Moody’s Business

If you did not have time to watch the FCIC hearings last Wednesday, we strongly encourage you to read the following testimony. It describes in great details the changes in the business culture of Moody’s and the means to achieve these changes. The testimony also clearly shows that when wrong-doing/fraud is present it is sometimes very hard to catch it given the complexity of the transactions so “Please keep that in mind when people suggest to you that the acts of explicit wrong-doing have been relatively rare.”

Here is an excerpt:
“In conclusion, I have tried to show that Moody’s managers deliberately engineered a change to its culture intended to ensure that rating analysis never jeopardized market share and revenue. They accomplished this both by rewarding those who collaborated and punishing those who resisted. In addition to intimidating analysts who did not embrace the new values, they also emboldened bankers to resist Moody’s analysts if doing so was good for Moody’s business. Finally, I have tried to provide you with an example of the extent to which the new culture corrupted the rating process. The adjusted European CLO Rating Factor Table appears to have been adopted for the sole purpose of preserving Moody’s European CLO market share despite the fact that it might have resulted in Moody’s assigning ratings that were wrong by as much as one and a half to two notches. As I indicated to Moody’s outside counsel in the summer of 2008, every single investor in a Moody’s rated European CLO may have a claim against Moody’s for damages associated with the fact that their CLO investments were not priced correctly.”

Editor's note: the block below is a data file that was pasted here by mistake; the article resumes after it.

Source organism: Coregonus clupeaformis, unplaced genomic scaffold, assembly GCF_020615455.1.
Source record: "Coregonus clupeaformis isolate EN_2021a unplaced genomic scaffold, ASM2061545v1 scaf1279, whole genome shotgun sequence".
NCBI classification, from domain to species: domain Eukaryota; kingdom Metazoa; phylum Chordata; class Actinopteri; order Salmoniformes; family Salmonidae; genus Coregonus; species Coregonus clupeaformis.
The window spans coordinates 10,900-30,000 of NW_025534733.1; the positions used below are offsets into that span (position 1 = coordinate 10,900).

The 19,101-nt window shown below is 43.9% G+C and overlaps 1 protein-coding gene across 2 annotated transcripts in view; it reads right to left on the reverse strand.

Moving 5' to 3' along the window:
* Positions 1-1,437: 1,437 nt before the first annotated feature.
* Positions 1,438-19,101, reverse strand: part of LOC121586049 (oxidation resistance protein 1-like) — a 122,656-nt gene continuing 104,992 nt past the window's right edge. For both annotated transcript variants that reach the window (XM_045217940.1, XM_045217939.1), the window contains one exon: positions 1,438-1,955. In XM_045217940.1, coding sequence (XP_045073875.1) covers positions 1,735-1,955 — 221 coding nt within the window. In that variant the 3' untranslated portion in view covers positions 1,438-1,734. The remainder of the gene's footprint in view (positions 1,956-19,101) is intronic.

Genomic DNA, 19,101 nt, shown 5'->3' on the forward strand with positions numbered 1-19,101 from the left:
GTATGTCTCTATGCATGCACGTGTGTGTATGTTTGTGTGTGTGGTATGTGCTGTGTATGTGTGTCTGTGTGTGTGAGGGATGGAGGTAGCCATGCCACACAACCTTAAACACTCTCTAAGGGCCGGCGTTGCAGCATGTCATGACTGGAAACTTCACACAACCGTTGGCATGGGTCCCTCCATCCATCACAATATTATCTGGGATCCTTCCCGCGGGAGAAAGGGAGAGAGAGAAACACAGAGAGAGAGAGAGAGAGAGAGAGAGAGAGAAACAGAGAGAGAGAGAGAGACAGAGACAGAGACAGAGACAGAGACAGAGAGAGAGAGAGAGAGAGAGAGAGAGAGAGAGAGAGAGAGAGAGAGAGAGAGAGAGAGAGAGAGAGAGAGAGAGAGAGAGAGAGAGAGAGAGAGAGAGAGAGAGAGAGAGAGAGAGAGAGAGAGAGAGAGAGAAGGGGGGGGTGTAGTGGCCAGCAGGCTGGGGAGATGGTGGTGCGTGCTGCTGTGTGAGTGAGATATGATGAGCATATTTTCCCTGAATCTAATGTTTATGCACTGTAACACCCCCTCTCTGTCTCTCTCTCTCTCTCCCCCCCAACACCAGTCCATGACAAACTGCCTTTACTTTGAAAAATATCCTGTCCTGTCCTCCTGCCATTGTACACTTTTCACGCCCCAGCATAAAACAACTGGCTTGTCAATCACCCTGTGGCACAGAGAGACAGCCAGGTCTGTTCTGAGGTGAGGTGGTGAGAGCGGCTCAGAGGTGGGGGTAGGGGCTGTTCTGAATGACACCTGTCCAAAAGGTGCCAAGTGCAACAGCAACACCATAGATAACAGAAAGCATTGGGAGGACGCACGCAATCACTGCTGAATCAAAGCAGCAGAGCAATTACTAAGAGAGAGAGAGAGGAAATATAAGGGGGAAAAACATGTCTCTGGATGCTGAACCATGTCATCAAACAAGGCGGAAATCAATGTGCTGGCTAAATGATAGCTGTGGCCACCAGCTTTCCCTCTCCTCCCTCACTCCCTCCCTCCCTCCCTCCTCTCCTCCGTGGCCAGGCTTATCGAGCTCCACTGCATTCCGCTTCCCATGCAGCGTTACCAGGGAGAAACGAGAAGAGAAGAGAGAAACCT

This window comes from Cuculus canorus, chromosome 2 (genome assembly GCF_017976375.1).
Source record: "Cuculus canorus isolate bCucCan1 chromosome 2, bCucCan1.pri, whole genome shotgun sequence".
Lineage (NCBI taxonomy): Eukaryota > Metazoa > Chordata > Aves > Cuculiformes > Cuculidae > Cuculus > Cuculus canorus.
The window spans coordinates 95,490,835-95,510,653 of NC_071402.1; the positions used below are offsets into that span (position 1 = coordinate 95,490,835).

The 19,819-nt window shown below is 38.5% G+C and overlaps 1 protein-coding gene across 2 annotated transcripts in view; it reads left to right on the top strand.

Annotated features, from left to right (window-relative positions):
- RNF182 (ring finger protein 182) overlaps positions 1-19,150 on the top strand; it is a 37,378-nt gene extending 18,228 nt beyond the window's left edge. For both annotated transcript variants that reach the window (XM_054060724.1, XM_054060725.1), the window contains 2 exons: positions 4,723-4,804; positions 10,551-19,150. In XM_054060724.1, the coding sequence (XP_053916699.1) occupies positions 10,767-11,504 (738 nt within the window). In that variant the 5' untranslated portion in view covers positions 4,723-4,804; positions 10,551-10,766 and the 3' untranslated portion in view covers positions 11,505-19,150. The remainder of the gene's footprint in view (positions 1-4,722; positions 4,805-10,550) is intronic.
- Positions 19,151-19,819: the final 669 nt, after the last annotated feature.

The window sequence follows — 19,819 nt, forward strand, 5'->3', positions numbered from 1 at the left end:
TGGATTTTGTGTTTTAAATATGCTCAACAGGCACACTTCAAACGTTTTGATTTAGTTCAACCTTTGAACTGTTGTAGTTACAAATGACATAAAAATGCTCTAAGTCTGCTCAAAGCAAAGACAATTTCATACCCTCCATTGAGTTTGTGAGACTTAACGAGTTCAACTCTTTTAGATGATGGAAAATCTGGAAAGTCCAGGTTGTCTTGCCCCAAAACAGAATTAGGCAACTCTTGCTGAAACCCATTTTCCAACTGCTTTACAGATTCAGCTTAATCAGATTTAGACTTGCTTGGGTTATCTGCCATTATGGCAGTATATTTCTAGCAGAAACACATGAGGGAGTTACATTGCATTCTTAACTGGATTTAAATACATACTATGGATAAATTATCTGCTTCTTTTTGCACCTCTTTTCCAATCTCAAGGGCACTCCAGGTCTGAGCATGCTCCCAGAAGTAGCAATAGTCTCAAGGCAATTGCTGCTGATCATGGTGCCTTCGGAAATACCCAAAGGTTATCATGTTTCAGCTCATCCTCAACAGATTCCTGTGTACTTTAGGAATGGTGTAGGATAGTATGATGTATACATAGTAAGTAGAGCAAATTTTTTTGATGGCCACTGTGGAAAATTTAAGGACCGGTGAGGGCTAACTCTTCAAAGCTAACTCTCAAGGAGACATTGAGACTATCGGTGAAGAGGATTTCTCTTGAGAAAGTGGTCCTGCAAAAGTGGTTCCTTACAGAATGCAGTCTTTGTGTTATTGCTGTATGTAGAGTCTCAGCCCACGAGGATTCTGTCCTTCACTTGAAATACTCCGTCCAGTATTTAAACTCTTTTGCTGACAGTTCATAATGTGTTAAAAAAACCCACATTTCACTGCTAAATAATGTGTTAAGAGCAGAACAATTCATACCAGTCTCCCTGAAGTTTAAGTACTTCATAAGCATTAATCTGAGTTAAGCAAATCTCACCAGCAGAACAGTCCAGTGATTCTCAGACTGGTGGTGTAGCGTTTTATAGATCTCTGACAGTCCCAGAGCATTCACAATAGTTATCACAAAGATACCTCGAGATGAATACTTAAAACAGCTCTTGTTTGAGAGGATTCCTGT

Hat tip: Eric Tymoigne

One response to “Moody’s Business

  1. Who at Moody's, please?